Torture, Heresy and the Sisters Who Defied Queen Bess
Byline: DAISY DUNN
by Jessie Childs (Bodley Head PS25 PS20)
WHEN Elizabeth I was Queen, a young woman was taken to the Ouse Bridge in York, stripped naked, and subjected to torture by peine forte et dure -- compression by weights so heavy that her ribs 'burst forth of the skin'.
Her crime was to be a Catholic who refused to attend church and yield to the Protestant faith demanded of her by Queen and country. Margaret Clitherow, a butcher's wife believed to have sheltered a Catholic priest at her home, was one of 200 who died for their belief in the late 16th century. So much for Elizabethan tolerance.
Historians have often remarked on the clemency of Good Queen Bess, but the more you read of Jessie Childs's moving historical account of a family's struggle against the tide of Protestantism, the harder it becomes to dispute her view that tolerance simply had no currency among the monarchs of the age.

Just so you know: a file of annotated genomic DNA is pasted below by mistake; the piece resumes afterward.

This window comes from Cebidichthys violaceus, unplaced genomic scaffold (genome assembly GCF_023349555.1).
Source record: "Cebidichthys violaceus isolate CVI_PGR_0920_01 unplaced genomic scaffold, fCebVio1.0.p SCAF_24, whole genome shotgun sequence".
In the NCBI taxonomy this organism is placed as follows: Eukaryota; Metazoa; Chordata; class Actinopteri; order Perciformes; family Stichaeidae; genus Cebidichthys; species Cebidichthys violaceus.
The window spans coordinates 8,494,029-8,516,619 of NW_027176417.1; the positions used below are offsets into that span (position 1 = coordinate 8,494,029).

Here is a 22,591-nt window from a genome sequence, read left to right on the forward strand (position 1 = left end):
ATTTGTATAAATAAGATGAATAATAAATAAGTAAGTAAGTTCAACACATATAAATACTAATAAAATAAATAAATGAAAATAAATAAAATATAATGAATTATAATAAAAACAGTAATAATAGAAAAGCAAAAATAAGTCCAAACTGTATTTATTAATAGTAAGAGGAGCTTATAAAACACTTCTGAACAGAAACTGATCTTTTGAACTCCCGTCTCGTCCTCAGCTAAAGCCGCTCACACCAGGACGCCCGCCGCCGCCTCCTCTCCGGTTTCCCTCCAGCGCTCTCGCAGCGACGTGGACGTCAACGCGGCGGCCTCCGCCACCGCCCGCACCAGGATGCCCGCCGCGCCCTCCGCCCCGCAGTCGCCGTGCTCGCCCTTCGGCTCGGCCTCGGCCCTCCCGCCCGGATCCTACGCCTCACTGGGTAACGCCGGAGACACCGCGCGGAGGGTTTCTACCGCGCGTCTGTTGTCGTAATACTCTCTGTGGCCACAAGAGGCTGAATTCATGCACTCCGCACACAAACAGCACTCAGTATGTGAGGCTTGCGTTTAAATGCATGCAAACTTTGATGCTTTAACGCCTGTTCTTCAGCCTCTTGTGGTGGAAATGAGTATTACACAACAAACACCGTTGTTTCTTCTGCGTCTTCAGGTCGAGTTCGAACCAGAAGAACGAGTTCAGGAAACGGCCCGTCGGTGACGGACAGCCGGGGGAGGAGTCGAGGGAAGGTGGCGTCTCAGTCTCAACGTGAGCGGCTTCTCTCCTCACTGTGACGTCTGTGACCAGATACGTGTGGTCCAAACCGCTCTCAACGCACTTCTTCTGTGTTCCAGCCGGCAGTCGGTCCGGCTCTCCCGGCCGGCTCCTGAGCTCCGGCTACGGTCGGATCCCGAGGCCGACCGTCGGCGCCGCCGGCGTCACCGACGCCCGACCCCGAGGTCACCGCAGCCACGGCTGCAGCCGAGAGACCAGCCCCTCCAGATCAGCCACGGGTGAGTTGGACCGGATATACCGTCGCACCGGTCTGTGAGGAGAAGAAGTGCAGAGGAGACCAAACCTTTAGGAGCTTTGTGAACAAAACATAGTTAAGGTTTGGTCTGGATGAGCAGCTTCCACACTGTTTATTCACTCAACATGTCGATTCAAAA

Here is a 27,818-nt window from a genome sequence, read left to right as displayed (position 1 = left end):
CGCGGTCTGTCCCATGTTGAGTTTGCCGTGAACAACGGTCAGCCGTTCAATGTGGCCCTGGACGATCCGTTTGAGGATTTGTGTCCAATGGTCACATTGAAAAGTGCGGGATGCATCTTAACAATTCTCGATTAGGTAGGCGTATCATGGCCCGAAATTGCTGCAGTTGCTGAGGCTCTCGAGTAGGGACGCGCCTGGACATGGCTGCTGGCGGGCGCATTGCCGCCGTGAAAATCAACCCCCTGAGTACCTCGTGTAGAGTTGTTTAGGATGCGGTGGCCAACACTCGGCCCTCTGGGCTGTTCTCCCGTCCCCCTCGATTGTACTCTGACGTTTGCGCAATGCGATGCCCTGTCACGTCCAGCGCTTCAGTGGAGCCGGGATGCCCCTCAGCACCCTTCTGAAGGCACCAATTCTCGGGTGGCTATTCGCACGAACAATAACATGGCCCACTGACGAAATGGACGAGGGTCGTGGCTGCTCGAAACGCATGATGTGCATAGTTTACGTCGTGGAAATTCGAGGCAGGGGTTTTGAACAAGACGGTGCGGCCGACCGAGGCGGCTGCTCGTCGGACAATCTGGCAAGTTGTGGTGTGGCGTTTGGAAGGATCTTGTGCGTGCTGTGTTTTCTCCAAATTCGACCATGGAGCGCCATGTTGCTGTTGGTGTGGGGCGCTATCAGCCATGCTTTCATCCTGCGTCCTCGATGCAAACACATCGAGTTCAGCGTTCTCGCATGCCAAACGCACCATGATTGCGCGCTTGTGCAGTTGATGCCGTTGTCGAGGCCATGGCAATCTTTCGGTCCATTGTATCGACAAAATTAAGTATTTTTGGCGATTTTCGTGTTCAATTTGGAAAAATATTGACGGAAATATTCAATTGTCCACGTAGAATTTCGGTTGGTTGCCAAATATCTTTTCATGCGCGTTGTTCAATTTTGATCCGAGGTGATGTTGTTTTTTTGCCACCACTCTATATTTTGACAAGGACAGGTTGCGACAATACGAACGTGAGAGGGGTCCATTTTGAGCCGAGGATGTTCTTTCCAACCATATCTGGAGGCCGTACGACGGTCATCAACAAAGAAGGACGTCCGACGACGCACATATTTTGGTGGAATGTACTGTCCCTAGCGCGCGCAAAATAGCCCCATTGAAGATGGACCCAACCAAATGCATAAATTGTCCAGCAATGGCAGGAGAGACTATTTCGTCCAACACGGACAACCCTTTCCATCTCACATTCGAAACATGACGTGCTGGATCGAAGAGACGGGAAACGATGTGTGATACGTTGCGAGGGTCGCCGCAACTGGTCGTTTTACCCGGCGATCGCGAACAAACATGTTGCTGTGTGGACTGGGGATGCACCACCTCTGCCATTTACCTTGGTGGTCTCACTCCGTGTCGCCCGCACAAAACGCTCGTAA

Elizabeth could turn a blind eye to pockets of Catholicism at the beginning of her reign, but the year 1570 had to mark a watershed. It was then that the Pope issued a bill excommunicating her and classing her an imposter, a heretic, since she had made it clear that she would not be sharing her sister Mary's Catholic faith.
From that moment on, any refusal by her subjects to accept her religious settlement was bound to be deemed a challenge to her authority, and therefore an act of heresy.
Childs paints a vivid, sometimes even humorous picture of devout Catholics keeping up appearances (and avoiding financial penalties) by attending church, but sneaking off afterwards to 'scoffeth at the preacher' and enjoy their 'popish trash' in private. …